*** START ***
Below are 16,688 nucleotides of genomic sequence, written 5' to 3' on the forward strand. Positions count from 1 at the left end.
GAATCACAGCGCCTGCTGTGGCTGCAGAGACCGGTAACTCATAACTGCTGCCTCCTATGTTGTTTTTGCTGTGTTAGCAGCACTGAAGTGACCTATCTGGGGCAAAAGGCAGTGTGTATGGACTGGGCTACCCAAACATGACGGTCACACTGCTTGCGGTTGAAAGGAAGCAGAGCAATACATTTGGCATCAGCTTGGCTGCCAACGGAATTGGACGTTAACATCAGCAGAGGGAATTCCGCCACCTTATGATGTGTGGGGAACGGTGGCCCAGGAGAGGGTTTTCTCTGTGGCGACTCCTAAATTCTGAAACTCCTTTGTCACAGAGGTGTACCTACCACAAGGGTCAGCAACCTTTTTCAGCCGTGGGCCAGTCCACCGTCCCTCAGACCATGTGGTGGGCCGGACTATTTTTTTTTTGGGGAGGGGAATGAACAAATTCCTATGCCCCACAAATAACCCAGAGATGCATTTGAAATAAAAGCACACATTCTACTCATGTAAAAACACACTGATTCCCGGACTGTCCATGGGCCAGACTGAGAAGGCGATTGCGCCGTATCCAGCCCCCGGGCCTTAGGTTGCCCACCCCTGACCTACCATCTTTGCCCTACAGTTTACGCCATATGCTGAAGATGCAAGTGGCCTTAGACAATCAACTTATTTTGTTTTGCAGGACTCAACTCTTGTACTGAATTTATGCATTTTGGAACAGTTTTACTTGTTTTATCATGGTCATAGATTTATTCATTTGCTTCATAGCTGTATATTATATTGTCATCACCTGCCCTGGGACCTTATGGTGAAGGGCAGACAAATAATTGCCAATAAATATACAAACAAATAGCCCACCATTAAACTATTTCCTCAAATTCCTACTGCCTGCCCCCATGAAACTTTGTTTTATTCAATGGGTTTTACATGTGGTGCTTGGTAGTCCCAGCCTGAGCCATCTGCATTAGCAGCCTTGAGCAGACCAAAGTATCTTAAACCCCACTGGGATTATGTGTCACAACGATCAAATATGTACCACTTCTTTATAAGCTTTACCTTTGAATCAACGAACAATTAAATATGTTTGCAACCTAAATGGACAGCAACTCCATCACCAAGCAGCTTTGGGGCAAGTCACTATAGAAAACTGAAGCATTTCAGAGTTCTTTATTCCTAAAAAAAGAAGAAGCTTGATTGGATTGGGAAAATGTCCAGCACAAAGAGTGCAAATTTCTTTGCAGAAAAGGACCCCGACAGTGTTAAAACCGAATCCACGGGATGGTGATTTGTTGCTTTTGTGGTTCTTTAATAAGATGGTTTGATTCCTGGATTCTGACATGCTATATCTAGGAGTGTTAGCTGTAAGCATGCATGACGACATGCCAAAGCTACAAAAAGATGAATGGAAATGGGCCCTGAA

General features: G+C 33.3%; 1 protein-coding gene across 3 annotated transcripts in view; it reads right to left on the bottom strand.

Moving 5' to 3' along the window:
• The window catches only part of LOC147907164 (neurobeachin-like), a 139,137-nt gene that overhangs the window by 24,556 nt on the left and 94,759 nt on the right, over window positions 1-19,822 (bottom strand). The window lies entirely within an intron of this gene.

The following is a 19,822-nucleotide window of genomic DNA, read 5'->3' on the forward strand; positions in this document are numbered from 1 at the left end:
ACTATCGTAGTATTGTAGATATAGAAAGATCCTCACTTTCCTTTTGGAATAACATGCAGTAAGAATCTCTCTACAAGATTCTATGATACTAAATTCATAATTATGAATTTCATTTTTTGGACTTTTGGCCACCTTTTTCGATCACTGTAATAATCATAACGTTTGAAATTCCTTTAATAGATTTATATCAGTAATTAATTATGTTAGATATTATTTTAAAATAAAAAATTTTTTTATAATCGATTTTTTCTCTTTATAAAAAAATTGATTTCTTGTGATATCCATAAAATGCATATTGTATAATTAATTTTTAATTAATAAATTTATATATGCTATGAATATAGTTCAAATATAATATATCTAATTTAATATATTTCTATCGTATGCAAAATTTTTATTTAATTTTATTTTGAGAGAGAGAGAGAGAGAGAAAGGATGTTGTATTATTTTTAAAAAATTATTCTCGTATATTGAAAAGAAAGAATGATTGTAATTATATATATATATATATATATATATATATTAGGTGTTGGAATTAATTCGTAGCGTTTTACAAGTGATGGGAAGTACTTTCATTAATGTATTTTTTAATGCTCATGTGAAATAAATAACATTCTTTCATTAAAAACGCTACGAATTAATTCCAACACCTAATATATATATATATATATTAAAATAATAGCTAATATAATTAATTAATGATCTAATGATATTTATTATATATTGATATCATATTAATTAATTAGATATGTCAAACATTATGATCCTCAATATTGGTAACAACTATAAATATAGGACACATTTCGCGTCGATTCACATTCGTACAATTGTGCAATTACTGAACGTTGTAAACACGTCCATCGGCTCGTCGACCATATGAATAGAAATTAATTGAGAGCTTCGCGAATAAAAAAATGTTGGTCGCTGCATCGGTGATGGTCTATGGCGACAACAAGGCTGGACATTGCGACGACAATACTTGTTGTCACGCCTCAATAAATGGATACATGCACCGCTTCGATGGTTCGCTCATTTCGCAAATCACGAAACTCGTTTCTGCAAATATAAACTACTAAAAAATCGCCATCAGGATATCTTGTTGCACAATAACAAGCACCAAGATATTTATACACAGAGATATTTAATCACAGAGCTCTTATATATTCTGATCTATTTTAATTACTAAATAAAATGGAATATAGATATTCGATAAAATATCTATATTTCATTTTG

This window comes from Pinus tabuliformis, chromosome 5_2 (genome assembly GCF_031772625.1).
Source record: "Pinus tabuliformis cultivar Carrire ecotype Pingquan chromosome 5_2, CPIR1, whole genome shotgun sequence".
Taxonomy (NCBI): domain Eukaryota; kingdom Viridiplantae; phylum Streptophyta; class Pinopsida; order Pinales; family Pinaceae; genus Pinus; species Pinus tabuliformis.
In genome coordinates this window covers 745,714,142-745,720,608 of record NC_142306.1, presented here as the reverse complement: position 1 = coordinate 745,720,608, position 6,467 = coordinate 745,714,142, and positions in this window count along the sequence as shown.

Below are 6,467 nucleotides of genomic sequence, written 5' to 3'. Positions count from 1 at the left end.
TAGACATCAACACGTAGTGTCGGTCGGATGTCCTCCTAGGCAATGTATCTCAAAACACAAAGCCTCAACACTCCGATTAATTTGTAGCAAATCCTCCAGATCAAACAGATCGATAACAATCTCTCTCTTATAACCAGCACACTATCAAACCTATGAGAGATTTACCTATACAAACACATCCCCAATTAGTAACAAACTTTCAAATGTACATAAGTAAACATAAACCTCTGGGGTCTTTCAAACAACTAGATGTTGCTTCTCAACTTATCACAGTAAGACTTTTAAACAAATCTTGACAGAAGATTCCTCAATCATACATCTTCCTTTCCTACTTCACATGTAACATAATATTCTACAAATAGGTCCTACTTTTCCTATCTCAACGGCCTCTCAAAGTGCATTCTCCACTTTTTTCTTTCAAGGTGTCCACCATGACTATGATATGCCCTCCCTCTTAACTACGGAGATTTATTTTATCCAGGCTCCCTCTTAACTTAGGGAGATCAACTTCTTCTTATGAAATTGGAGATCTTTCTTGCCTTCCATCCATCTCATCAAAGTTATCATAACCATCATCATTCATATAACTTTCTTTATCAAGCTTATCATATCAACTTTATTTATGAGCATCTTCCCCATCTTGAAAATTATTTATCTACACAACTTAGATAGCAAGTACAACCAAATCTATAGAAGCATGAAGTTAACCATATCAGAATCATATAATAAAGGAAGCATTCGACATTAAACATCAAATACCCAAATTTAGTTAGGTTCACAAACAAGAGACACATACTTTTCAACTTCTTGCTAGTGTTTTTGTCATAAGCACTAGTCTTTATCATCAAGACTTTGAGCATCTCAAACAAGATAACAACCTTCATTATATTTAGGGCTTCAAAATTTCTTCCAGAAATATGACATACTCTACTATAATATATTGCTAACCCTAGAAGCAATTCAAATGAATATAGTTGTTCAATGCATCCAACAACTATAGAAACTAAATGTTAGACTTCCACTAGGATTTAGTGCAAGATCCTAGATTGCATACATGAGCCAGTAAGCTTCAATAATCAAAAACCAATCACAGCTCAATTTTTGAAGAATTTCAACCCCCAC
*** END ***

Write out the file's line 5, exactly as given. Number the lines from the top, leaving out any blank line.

• The window catches only part of LOC147907164 (neurobeachin-like), a 139,137-nt gene that overhangs the window by 24,556 nt on the left and 94,759 nt on the right, over window positions 1-19,822 (bottom strand). The window lies entirely within an intron of this gene.